POP3 will probably be the easiest for you to manage – but that’s only my opinion… As for outgoing email server – I’ve always run that thru my ISP – you may not have that option? You can run it thru Bluehost or the hosting co but that can get finicky – just depends on the provider and the prevailing winds…

    I like to split up domain registrars and hosting providers too – it’s more likely to keep everybody honest! Lately I use GoDaddy for registrar and anyone else for hosting depending on the requirements. Haven’t had any issues with Bluehost for a few years now, either. FWIW

    IIRC – Bluehost has a webmail interface. All you need is your email address and PW and you can access that when you want – and then set it up for T-bird if you want at your leisure.

  13. s says:

    COTSE – Church of the swimming elephant. A mutual friend of ours uses it as well.

    No financial interest. Cons: $5.95 a month. pay for 6 months and get 1 month free.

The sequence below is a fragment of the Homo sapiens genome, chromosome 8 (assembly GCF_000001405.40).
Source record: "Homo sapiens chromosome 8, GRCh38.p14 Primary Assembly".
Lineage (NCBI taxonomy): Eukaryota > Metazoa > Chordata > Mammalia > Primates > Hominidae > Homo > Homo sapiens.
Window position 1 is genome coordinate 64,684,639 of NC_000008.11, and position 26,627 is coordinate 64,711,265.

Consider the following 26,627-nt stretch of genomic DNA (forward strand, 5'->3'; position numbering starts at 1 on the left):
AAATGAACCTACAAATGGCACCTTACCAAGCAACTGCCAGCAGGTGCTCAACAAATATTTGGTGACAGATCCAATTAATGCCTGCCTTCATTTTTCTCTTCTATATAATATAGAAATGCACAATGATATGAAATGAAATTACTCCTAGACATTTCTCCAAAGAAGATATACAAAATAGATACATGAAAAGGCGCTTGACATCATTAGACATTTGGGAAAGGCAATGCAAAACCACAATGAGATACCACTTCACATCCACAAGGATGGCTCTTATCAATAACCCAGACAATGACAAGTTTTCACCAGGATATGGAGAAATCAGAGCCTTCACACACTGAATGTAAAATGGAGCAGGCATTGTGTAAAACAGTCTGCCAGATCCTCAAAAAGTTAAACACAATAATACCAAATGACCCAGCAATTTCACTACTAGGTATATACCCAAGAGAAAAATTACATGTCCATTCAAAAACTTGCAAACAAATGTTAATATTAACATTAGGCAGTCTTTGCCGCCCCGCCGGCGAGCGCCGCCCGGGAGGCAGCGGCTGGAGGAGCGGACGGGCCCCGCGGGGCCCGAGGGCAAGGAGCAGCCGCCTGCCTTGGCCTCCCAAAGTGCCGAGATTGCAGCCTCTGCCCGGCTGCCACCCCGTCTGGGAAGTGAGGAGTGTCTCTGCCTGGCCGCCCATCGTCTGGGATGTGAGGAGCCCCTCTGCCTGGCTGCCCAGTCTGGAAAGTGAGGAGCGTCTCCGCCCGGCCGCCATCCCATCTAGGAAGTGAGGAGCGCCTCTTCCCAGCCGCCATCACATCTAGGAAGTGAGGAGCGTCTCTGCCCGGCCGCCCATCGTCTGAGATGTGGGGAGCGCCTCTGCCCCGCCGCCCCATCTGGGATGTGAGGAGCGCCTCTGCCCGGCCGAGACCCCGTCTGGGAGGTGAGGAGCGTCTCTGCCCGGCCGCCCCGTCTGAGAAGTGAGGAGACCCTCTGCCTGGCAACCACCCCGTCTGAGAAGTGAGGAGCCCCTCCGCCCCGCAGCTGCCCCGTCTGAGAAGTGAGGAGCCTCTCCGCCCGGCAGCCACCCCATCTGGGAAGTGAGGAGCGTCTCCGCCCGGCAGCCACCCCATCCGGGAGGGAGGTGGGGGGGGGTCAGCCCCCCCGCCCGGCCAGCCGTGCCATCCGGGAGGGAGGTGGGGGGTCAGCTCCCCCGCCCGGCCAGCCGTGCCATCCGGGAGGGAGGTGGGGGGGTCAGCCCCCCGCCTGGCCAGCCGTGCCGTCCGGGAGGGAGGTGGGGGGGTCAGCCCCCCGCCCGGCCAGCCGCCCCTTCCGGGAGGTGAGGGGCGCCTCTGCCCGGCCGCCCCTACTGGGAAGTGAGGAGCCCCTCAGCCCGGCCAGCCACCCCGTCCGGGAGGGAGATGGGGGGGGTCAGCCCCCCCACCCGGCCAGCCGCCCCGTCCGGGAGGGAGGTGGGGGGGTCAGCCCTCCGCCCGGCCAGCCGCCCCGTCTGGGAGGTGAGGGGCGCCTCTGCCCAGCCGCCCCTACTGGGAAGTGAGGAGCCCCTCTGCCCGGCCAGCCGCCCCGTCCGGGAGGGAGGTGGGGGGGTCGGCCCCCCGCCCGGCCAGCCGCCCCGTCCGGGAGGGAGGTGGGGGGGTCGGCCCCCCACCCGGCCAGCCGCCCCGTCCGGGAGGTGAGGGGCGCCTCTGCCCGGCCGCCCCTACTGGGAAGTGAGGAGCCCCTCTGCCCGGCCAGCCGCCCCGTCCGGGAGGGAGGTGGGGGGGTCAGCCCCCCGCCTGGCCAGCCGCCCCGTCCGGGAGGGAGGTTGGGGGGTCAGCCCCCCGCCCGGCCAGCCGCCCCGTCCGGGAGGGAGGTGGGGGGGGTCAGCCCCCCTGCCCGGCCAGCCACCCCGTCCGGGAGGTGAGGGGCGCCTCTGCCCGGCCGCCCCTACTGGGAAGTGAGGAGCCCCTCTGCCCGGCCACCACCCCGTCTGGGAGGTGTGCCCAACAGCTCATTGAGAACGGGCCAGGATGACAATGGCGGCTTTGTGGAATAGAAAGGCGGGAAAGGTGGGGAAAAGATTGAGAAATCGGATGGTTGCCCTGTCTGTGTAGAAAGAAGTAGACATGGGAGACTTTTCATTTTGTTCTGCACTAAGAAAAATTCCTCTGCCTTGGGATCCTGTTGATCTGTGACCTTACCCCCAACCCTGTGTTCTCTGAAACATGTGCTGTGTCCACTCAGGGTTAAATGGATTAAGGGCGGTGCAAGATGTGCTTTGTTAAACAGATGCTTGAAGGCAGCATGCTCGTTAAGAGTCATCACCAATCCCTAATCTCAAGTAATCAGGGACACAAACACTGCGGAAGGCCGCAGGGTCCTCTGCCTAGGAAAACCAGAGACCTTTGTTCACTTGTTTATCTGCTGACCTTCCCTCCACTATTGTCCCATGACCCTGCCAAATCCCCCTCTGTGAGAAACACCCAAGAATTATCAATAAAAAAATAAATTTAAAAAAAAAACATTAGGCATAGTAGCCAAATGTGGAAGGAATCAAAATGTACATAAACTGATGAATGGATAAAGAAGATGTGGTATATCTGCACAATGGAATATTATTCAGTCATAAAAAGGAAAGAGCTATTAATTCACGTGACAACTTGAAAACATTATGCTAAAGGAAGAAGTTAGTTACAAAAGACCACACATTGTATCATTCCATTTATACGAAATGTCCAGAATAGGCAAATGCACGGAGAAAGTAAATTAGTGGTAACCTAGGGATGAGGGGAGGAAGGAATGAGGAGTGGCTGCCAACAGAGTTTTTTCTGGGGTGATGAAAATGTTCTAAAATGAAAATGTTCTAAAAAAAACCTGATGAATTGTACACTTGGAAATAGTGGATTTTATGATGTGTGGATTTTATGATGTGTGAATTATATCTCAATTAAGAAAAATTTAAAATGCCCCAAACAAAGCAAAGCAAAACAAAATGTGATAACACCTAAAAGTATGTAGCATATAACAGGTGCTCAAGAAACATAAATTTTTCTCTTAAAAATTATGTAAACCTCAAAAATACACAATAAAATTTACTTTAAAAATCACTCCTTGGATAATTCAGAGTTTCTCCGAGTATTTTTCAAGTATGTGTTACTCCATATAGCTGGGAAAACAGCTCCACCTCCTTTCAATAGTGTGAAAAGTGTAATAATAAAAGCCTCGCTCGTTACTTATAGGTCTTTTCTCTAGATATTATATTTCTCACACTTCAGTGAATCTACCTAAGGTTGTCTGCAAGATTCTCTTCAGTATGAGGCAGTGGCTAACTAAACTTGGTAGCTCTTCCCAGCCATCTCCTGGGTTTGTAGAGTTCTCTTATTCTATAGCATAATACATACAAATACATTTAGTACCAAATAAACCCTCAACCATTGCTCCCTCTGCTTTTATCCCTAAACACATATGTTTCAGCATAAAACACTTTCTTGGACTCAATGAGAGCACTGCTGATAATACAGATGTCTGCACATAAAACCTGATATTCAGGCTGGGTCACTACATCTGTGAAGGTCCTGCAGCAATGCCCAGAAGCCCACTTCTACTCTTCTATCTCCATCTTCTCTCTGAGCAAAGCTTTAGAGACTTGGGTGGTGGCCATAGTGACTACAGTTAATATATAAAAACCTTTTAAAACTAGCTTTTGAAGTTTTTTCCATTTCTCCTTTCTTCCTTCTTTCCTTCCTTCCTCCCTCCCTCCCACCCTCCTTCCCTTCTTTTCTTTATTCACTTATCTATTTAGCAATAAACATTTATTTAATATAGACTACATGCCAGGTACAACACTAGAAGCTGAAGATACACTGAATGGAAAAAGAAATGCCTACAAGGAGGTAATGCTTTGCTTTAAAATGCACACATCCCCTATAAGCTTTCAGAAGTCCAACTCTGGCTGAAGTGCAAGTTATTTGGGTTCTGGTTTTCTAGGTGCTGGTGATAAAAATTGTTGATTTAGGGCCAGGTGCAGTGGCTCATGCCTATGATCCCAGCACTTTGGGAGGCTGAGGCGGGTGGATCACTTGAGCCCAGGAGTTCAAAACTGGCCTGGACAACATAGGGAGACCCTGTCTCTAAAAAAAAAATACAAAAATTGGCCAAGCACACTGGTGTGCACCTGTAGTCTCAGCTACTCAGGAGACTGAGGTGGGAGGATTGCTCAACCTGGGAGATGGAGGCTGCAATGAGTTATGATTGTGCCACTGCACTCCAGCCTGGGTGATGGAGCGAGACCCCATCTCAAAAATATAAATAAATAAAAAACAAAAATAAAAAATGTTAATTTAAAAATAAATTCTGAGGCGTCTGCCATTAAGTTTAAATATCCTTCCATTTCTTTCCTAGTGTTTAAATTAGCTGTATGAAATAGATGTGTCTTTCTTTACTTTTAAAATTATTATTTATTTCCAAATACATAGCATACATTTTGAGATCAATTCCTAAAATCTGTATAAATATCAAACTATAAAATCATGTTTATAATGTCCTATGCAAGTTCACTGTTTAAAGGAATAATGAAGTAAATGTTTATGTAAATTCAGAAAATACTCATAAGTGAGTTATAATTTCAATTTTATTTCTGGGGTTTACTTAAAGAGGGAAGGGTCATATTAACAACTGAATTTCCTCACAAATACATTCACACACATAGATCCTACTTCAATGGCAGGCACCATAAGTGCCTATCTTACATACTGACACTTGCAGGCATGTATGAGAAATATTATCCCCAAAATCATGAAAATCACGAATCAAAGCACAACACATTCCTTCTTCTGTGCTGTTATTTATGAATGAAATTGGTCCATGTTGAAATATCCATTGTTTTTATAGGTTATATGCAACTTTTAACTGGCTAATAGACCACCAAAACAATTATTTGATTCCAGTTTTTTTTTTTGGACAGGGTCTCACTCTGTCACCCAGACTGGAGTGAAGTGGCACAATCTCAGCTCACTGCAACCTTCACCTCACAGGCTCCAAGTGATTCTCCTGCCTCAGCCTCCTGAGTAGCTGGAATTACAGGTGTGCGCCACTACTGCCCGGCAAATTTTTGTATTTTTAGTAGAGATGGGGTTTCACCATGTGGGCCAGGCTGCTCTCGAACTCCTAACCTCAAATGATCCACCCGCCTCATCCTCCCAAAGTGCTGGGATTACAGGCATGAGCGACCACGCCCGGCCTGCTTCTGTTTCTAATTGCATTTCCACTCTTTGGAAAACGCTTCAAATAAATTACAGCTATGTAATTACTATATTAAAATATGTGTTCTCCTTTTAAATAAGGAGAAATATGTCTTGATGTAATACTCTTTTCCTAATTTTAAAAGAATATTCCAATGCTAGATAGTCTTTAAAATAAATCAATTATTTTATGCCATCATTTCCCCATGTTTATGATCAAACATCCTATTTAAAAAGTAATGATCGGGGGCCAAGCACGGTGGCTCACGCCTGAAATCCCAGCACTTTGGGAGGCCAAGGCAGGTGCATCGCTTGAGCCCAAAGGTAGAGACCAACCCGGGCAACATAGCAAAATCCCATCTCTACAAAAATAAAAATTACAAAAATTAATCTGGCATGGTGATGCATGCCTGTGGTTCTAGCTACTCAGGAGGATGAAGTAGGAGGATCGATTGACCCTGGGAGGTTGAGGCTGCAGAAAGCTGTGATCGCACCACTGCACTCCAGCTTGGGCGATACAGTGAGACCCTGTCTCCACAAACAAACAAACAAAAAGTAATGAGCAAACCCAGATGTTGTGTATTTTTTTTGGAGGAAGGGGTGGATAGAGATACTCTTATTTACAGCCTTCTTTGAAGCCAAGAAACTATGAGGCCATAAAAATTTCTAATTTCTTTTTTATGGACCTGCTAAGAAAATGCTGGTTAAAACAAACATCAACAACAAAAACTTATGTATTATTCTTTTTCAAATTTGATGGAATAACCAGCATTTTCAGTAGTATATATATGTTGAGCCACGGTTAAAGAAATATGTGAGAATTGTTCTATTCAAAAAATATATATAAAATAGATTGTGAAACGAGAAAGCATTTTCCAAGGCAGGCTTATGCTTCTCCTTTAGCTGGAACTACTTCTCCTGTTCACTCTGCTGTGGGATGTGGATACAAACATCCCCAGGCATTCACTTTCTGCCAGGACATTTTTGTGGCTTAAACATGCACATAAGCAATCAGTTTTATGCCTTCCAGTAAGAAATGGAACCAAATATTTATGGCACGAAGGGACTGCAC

Pros: almost too many to list. Total control of your email. Give a different address to different web sites or people you may not implicitly trust. If one starts spamming you, block that addy forever. White lists. Black lists. Spam filters. Create email addresses that expire on a given date.

    You also get proxy services (good for privacy), SSH tunneling, professional web hosting (Cpanel), anonymous remailers, and more.

    It isn’t free like Gmail, and that may make all the difference to you. But I’ve used the service for years, and it is a great value.

  14. s says:

    I forgot to mention: when you have questions or problems, an actual human being will help. Often the owner. Try getting that from GMail!